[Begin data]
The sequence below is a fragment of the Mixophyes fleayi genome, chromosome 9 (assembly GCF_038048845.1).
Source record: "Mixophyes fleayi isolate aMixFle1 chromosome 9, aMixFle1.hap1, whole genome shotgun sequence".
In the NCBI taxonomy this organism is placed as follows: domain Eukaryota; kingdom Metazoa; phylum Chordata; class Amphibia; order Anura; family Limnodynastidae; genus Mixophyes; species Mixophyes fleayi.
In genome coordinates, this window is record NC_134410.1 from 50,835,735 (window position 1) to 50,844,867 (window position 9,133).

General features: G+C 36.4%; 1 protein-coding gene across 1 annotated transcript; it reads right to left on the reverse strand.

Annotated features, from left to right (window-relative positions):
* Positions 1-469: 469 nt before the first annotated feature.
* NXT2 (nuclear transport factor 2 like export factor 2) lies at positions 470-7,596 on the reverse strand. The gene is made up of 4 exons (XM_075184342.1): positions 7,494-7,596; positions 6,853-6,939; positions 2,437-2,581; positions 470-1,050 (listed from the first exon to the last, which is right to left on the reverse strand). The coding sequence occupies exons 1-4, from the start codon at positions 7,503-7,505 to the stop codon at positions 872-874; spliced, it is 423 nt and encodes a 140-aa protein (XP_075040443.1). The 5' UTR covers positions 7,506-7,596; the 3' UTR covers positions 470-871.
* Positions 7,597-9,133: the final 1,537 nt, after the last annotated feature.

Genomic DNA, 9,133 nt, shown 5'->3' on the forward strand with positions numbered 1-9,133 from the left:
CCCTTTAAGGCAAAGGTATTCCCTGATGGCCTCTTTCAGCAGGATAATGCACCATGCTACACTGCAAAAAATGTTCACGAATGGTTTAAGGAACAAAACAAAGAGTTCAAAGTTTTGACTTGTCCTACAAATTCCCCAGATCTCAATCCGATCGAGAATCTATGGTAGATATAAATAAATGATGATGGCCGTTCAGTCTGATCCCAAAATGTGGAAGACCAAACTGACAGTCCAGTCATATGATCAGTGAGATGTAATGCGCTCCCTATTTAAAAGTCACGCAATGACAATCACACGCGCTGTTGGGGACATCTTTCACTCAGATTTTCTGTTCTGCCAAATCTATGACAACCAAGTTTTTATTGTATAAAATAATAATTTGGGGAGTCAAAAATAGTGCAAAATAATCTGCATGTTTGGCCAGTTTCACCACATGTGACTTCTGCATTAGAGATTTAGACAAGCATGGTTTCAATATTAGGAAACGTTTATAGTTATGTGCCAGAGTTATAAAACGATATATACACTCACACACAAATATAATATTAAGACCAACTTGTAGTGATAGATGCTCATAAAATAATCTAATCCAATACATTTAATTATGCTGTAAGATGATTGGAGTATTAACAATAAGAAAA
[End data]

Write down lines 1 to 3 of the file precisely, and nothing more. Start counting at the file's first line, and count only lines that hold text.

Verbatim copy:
The sequence below is a fragment of the Mixophyes fleayi genome, chromosome 9 (assembly GCF_038048845.1).
Source record: "Mixophyes fleayi isolate aMixFle1 chromosome 9, aMixFle1.hap1, whole genome shotgun sequence".
In the NCBI taxonomy this organism is placed as follows: domain Eukaryota; kingdom Metazoa; phylum Chordata; class Amphibia; order Anura; family Limnodynastidae; genus Mixophyes; species Mixophyes fleayi.